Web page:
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The US Government has revealed new initiatives to combat botnets, believed to present one of the greatest threats to the integrity of the internet.
The initiatives stem from a voluntary public-private partnership between the White House Cybersecurity Office and the US Departments of Commerce and Homeland Security (DHS), which coordinate with private industry to lead the Industry Botnet Group (IBG), a group of nine trade associations and nonprofit organizations representing thousands of companies.
“The issue of botnets is larger than any one industry or country,” said White House Cybersecurity Coordinator Howard Schmidt at an event to announce the program (Schmidt recently announced his resignation).
Also present at the event were Federal Communications Commission Chairman Julius Genachowski, Department of Homeland Security Secretary Janet Napolitano, Under Secretary of Commerce for Standards and Technology Patrick Gallagher, and a number of industry CEOs.
An administration official said industry "deserves credit for the real work in getting this done".
He said that the strategy goes back to a Commerce greenpaper on cyber security looking at areas where the government saw a solution in the private sector that could alleviate the botnet problem, but was not gaining traction and collective action.
"Companies didn't want to invest if other companies weren't," the administration official said.
A call went out from the Departments of Commerce and Homeland Security to the private sector to find ways to build incentives for companies to implement best practices around botnets.
"We were pleasantly surprised to find so much agreement," the official said.
A series of meetings at the White House followed, led by Schmidt, which led to the writing of IBG's "Principles for Voluntary Efforts to Reduce the Impact of Botnets in Cyberspace," he said.
“Cybersecurity is a shared responsibility – the responsibility of government, our private sector partners and every computer user,” Napolitano said at Wednesday's event, according to a release. “DHS has set out on a path to build a cyber system that supports secure and resilient infrastructure, encourages innovation, and protects openness, privacy and civil liberties.”
The Online Trust Alliance (OTA) was also at the event to support the IBG's principles.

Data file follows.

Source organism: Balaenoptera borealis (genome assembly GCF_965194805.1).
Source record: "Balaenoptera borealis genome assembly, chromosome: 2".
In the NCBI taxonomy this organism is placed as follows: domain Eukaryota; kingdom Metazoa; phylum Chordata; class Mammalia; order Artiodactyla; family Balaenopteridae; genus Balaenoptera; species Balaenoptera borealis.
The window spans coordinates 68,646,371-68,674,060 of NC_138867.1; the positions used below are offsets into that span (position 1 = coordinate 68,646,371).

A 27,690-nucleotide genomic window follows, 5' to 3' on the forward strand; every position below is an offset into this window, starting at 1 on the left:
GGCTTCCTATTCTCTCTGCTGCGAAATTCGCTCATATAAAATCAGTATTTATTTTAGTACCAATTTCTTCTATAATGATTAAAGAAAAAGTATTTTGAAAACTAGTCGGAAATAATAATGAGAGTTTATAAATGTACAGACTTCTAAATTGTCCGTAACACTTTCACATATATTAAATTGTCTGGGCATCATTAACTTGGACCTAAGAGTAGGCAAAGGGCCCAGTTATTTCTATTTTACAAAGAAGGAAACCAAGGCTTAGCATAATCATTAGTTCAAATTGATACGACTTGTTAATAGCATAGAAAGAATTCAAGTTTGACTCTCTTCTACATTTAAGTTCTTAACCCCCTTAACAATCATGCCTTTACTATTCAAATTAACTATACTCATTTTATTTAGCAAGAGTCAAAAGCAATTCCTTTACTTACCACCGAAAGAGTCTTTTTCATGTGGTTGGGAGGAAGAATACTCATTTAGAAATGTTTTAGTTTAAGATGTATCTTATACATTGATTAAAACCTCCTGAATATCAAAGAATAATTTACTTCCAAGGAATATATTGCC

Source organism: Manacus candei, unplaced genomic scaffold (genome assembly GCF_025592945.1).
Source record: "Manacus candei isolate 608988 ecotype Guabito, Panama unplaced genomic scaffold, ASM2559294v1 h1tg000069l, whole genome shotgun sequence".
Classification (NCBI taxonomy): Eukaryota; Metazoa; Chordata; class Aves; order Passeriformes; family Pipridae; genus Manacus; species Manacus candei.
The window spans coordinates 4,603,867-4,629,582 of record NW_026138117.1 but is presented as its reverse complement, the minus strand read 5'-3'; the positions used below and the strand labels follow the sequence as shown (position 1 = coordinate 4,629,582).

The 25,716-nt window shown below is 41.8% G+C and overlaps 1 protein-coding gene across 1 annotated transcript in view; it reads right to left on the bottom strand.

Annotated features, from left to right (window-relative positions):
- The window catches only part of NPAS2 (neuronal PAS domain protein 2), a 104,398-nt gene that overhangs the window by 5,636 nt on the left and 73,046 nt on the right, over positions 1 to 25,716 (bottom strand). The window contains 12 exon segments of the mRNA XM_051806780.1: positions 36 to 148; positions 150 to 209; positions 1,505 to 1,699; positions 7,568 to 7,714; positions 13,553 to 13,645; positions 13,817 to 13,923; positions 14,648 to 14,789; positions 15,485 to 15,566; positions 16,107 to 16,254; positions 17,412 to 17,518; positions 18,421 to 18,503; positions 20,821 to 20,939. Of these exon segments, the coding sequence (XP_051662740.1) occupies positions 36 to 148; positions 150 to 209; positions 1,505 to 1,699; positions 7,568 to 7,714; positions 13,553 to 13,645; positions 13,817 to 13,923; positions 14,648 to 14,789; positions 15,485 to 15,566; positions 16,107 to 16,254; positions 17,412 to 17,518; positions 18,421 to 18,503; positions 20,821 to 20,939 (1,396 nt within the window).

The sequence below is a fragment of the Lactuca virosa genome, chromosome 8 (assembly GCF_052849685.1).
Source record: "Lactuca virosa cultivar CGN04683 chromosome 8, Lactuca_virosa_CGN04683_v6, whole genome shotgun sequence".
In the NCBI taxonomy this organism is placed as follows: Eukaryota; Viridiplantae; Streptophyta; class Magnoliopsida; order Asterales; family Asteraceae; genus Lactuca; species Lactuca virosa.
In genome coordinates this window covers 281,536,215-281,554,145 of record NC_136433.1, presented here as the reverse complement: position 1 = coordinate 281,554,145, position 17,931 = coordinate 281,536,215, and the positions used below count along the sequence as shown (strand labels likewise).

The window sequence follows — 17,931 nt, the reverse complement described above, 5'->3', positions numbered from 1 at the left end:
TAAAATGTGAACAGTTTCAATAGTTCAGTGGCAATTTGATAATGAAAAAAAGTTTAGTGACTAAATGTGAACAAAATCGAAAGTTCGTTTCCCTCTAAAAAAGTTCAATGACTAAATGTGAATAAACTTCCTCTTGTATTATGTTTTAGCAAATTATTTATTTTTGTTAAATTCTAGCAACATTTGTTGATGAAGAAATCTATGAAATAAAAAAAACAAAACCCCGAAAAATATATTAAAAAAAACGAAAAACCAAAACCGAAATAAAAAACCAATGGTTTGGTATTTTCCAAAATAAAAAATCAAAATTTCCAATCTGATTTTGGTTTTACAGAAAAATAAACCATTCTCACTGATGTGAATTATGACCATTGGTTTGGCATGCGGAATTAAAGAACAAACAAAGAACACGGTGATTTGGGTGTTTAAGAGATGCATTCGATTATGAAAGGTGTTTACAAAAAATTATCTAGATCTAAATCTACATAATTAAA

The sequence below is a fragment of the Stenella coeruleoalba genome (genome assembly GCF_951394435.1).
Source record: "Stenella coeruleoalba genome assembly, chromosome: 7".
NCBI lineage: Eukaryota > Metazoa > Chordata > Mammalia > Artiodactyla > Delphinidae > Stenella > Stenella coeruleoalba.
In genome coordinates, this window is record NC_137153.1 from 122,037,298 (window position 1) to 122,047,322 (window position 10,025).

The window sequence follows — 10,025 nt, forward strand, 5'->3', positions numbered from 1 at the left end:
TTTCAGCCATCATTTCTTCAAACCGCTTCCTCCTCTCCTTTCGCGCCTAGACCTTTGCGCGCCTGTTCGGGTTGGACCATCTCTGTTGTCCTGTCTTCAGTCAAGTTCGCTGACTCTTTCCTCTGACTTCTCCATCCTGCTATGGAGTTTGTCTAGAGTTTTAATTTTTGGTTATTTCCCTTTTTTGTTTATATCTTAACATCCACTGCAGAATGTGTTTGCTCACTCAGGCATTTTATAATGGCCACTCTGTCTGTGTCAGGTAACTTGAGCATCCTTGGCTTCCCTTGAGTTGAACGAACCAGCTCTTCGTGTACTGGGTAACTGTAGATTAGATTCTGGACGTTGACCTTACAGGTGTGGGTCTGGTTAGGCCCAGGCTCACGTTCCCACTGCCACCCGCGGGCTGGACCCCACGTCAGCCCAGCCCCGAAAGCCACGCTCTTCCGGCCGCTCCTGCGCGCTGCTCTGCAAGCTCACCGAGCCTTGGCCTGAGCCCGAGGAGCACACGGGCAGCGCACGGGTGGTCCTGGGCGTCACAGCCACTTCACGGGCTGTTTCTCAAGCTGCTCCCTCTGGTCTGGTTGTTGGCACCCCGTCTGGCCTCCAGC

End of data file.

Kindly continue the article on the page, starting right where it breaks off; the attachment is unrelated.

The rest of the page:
“We have a shared responsibility to commit resources to address the growing threats from botnets, which threaten to undermine the digital economy,” Craig Spiezle, executive director and president, Online Trust Alliance, said in a statement.
The IBG launched a list of principles for voluntary efforts to reduce the impact of botnets in cyberspace, including coordination across sectors, respect for privacy and sharing lessons learned.
IBG has also developed a framework for shared responsibility across the botnet mitigation lifecycle from prevention to recovery that reflects the need for ongoing education efforts, innovative technologies, and a feedback loop throughout all phases.
The Financial Services Information Sharing and Analysis Center (FS-ISAC), which cooperates closely with DHS and the Treasury Department, unveiled its work on a pilot to share information about botnet attacks this year.
The effort will lead to standards that can be more widely used for information sharing on botnets outside of the financial services sector.
Several IBG members launched the “Keep a Clean Machine” education campaign for consumers supported by DHS, the Federal Trade Commission (FTC), the National Cybersecurity Alliance and several companies.
The FBI and Secret Service have recently stepped up private sector information sharing, and their coordinated efforts have shut down massive criminal botnets, such as Coreflood, which compromised millions of private computers and lead to the theft of millions of dollars.
This article originally appeared at scmagazineus.com
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